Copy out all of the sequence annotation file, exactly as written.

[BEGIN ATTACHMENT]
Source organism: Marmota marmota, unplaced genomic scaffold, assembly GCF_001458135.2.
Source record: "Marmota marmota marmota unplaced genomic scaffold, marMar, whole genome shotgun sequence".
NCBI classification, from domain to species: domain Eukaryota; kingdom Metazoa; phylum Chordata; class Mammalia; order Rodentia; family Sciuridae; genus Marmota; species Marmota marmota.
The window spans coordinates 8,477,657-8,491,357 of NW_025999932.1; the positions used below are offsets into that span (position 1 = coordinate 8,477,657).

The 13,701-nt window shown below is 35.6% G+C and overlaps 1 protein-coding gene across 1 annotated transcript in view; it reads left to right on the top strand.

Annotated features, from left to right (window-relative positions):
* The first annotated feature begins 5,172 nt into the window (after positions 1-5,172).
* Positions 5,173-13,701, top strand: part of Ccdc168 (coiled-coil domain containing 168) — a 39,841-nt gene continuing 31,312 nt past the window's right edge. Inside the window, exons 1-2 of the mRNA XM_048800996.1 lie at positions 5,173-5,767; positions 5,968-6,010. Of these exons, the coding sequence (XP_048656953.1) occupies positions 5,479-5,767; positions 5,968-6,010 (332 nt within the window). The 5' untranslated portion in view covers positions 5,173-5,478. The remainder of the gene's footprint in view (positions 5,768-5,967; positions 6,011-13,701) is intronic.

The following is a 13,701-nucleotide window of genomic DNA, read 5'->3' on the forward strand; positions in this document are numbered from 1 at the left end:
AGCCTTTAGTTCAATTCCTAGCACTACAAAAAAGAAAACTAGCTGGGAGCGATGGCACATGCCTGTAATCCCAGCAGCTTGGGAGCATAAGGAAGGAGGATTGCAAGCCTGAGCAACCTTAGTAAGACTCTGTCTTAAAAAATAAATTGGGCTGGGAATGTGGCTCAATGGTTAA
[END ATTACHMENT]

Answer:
Source organism: Marmota marmota, unplaced genomic scaffold, assembly GCF_001458135.2.
Source record: "Marmota marmota marmota unplaced genomic scaffold, marMar, whole genome shotgun sequence".
NCBI classification, from domain to species: domain Eukaryota; kingdom Metazoa; phylum Chordata; class Mammalia; order Rodentia; family Sciuridae; genus Marmota; species Marmota marmota.
The window spans coordinates 8,477,657-8,491,357 of NW_025999932.1; the positions used below are offsets into that span (position 1 = coordinate 8,477,657).

The 13,701-nt window shown below is 35.6% G+C and overlaps 1 protein-coding gene across 1 annotated transcript in view; it reads left to right on the top strand.

Annotated features, from left to right (window-relative positions):
* The first annotated feature begins 5,172 nt into the window (after positions 1-5,172).
* Positions 5,173-13,701, top strand: part of Ccdc168 (coiled-coil domain containing 168) — a 39,841-nt gene continuing 31,312 nt past the window's right edge. Inside the window, exons 1-2 of the mRNA XM_048800996.1 lie at positions 5,173-5,767; positions 5,968-6,010. Of these exons, the coding sequence (XP_048656953.1) occupies positions 5,479-5,767; positions 5,968-6,010 (332 nt within the window). The 5' untranslated portion in view covers positions 5,173-5,478. The remainder of the gene's footprint in view (positions 5,768-5,967; positions 6,011-13,701) is intronic.

The following is a 13,701-nucleotide window of genomic DNA, read 5'->3' on the forward strand; positions in this document are numbered from 1 at the left end:
AGCCTTTAGTTCAATTCCTAGCACTACAAAAAAGAAAACTAGCTGGGAGCGATGGCACATGCCTGTAATCCCAGCAGCTTGGGAGCATAAGGAAGGAGGATTGCAAGCCTGAGCAACCTTAGTAAGACTCTGTCTTAAAAAATAAATTGGGCTGGGAATGTGGCTCAATGGTTAA